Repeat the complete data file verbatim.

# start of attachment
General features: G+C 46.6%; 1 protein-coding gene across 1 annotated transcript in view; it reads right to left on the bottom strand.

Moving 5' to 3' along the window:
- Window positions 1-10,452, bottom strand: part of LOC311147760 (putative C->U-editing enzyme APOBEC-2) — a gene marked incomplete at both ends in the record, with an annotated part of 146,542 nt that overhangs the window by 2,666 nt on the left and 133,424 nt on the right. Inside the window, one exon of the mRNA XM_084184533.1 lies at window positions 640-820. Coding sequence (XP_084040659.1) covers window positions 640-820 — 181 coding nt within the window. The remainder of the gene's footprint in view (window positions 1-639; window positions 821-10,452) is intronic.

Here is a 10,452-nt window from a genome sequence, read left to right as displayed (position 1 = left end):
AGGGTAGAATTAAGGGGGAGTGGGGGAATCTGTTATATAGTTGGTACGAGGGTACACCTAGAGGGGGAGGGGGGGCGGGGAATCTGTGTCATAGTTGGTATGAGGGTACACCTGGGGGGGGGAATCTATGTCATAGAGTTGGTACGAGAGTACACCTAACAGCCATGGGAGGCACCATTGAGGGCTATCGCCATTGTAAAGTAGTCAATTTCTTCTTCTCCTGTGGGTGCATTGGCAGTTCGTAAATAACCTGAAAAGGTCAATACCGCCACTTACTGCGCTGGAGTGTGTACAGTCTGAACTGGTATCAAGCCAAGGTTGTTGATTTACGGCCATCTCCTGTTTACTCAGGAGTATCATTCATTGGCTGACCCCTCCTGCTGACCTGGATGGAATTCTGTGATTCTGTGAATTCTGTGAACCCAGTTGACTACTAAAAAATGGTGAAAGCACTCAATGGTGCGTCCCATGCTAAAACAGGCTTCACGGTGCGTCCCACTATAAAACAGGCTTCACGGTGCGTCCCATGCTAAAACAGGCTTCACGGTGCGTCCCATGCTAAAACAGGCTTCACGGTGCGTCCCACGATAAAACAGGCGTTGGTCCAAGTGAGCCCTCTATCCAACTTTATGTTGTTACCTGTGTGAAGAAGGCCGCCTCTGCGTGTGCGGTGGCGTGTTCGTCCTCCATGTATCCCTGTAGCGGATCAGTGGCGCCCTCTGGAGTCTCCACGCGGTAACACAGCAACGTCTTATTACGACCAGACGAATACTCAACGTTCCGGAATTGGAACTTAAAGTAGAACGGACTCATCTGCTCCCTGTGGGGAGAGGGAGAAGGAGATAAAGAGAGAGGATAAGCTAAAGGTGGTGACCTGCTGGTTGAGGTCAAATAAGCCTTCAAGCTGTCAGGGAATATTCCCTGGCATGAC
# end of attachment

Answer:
General features: G+C 46.6%; 1 protein-coding gene across 1 annotated transcript in view; it reads right to left on the bottom strand.

Moving 5' to 3' along the window:
- Window positions 1-10,452, bottom strand: part of LOC311147760 (putative C->U-editing enzyme APOBEC-2) — a gene marked incomplete at both ends in the record, with an annotated part of 146,542 nt that overhangs the window by 2,666 nt on the left and 133,424 nt on the right. Inside the window, one exon of the mRNA XM_084184533.1 lies at window positions 640-820. Coding sequence (XP_084040659.1) covers window positions 640-820 — 181 coding nt within the window. The remainder of the gene's footprint in view (window positions 1-639; window positions 821-10,452) is intronic.

Here is a 10,452-nt window from a genome sequence, read left to right as displayed (position 1 = left end):
AGGGTAGAATTAAGGGGGAGTGGGGGAATCTGTTATATAGTTGGTACGAGGGTACACCTAGAGGGGGAGGGGGGGCGGGGAATCTGTGTCATAGTTGGTATGAGGGTACACCTGGGGGGGGGAATCTATGTCATAGAGTTGGTACGAGAGTACACCTAACAGCCATGGGAGGCACCATTGAGGGCTATCGCCATTGTAAAGTAGTCAATTTCTTCTTCTCCTGTGGGTGCATTGGCAGTTCGTAAATAACCTGAAAAGGTCAATACCGCCACTTACTGCGCTGGAGTGTGTACAGTCTGAACTGGTATCAAGCCAAGGTTGTTGATTTACGGCCATCTCCTGTTTACTCAGGAGTATCATTCATTGGCTGACCCCTCCTGCTGACCTGGATGGAATTCTGTGATTCTGTGAATTCTGTGAACCCAGTTGACTACTAAAAAATGGTGAAAGCACTCAATGGTGCGTCCCATGCTAAAACAGGCTTCACGGTGCGTCCCACTATAAAACAGGCTTCACGGTGCGTCCCATGCTAAAACAGGCTTCACGGTGCGTCCCATGCTAAAACAGGCTTCACGGTGCGTCCCACGATAAAACAGGCGTTGGTCCAAGTGAGCCCTCTATCCAACTTTATGTTGTTACCTGTGTGAAGAAGGCCGCCTCTGCGTGTGCGGTGGCGTGTTCGTCCTCCATGTATCCCTGTAGCGGATCAGTGGCGCCCTCTGGAGTCTCCACGCGGTAACACAGCAACGTCTTATTACGACCAGACGAATACTCAACGTTCCGGAATTGGAACTTAAAGTAGAACGGACTCATCTGCTCCCTGTGGGGAGAGGGAGAAGGAGATAAAGAGAGAGGATAAGCTAAAGGTGGTGACCTGCTGGTTGAGGTCAAATAAGCCTTCAAGCTGTCAGGGAATATTCCCTGGCATGAC